The literary fortunes of Adalbert Stifter (SHTIHF-tur) have risen and fallen several times in the German-speaking world, but in the United States he has remained nearly unknown outside the circle of scholars of German literature. Born October 23, 1805, in the village of Oberplan, in the Czech Republic (then a part of the Austrian Empire), he was the son of a linen trader and small-scale farmer. His mother was the daughter of a butcher. After his father died in an accident in 1817, Stifter’s maternal grandfather took him to the well-respected school of the Benedictine monastery of Kremsmünster, where he succeeded admirably. He left Kremsmünster in 1826 and entered the University of Vienna as a student of law. In Vienna, partly because he was often in financial difficulties, he experienced the sadness of being rejected as the suitor of Fanny Greipl, whose parents thought that he was beneath her. Supporting himself as a private tutor, often tutoring the children of prominent families, and occasionally selling a painting he had done, he married Amalia Mohaupt on November 15, 1837, even though he was still in love with Fanny.
In the 1840’s he began to succeed as a writer, but his gifts as a painter served him well in the moving descriptions of his native Austrian landscape found in his prose. The first novella he published, Der Condor (the condor), was well received, and it was soon followed by a number of others during a period of unusual creative activity. Abdias and Brigitta in particular secured for him great fame. By 1850, six volumes of his works, each volume appearing under the title Studien, had been published. In 1849 Stifter moved from Vienna to Linz, and in 1850 he was appointed as an inspector of schools for that part of Austria, a task that took away precious time from his writing. The revolution of 1848 caused him to become disenchanted with political action, and he sought in education a means of ennobling humankind.
His most cogent statement of aesthetic, moral, and philosophical principles is found in the preface to his 1853 collection of novellas, Bunte Steine (colorful stones). In his view it is not the dramatic, cataclysmic events and emotions of life that are actually powerful, but rather the quiet, steady working of rational conduct. This philosophy, which he called the “gentle law,” is reflected in the best-known novella from Bunte Steine, Rock Crystal, and in his most widely appreciated novel, Indian Summer. The latter work especially has been faulted for dwelling too much on the details of the scenes and characters portrayed, but for Stifter, the general is seen through the particular and the discrete is an embodiment of overarching principles. By means of the serene word, he hoped to embody the ideals of classical German humanism, although in his personal life he was not able, in an age of revolution and social change, to achieve the ideal to which his prose tends. After an unfortunate series of deaths of individuals who were close to him and after suffering from illnesses himself, he committed suicide in January of 1868.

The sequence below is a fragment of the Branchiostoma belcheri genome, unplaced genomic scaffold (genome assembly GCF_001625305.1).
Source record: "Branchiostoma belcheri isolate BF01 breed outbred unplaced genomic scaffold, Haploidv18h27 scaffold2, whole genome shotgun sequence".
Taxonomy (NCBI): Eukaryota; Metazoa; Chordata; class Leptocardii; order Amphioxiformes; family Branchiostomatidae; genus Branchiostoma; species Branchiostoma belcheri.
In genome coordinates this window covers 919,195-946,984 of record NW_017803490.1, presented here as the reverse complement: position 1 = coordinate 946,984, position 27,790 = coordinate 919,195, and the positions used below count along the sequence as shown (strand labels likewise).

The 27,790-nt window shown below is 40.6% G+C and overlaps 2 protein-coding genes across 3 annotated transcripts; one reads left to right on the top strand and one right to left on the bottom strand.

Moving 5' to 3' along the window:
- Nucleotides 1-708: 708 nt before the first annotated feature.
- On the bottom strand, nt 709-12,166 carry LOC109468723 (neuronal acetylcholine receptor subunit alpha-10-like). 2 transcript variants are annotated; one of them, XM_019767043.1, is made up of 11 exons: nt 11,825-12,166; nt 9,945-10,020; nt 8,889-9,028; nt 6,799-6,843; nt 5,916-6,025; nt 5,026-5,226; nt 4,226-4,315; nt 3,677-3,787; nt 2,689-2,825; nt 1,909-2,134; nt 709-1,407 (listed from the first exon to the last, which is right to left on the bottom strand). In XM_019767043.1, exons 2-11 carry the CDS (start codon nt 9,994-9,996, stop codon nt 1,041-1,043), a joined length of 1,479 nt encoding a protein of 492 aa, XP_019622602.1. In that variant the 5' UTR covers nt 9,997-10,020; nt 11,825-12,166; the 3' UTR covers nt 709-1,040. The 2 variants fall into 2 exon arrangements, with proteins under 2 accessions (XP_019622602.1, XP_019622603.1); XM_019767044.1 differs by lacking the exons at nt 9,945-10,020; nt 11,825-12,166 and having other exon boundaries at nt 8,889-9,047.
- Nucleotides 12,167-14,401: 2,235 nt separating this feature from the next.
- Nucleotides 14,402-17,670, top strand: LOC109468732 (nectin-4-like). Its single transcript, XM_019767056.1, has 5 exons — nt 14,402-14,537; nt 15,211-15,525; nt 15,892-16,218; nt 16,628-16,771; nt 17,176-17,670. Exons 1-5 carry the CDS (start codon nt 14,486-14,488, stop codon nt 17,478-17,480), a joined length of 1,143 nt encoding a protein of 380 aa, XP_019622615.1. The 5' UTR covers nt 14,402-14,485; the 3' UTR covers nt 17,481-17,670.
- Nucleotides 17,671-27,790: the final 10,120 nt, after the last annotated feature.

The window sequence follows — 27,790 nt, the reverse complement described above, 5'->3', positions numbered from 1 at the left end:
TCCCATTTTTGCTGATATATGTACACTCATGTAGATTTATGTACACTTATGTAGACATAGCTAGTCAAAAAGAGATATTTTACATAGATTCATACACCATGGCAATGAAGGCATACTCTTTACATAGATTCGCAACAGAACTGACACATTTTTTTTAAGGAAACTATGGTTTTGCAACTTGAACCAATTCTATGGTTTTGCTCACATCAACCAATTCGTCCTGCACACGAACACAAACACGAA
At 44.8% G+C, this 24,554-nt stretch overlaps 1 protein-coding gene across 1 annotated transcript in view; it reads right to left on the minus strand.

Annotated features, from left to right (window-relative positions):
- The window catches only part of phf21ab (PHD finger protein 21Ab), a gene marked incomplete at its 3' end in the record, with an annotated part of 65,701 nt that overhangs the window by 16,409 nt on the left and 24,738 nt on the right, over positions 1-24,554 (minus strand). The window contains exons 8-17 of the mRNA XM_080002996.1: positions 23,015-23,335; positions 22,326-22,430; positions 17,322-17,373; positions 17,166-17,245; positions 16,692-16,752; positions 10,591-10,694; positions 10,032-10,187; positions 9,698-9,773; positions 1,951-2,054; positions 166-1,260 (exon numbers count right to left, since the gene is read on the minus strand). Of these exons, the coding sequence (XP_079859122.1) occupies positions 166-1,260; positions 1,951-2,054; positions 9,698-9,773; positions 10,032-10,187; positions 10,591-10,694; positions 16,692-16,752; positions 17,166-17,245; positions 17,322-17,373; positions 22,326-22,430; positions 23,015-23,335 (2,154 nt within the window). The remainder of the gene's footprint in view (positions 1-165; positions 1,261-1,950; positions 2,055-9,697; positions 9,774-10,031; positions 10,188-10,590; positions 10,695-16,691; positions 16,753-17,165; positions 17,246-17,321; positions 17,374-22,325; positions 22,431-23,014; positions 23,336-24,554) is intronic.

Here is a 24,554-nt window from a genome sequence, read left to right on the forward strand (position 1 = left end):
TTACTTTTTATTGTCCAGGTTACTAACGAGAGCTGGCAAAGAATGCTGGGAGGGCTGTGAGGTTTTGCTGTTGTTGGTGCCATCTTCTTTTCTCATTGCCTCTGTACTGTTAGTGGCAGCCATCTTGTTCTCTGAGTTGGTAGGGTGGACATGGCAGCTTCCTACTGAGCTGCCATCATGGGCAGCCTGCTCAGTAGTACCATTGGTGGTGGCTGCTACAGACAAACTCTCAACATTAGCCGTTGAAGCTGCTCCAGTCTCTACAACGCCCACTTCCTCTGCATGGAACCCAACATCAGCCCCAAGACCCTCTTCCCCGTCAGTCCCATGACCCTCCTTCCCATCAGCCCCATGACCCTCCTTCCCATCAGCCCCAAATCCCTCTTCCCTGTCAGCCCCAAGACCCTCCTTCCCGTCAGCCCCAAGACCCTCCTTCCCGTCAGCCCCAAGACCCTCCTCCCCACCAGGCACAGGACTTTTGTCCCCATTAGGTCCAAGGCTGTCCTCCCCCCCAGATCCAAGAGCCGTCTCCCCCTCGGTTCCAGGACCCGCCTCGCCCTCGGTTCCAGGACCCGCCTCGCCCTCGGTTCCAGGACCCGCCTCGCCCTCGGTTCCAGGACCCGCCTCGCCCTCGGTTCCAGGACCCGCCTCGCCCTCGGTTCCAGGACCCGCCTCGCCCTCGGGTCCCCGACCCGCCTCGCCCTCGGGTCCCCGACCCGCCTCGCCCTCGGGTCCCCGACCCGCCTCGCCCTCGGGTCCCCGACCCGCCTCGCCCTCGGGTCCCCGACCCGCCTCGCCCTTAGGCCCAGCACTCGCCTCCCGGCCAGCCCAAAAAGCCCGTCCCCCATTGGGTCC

His admirers have included such famous writers as Friedrich Nietzsche, Rainer Maria Rilke, Hugo von Hofmannsthall, Thomas Mann, and W. H. Auden. Since at least the 1850’s, however, opinion has been divided in regard to Stifter’s stature, with the earliest and most notorious attacks on him led by the German playwright Friedrich Hebbel. Stifter’s supporters admit that his prose is one of loving devotion to the seemingly unspectacular, but they find in this devotion an atmosphere of rarest beauty and profundity.
Adalbert Stifter’s childhood in a village environment was a significant formative experience for the author. The quiet rural and forest landscape of his native surroundings informs the scenery of much of his literature. From his early...
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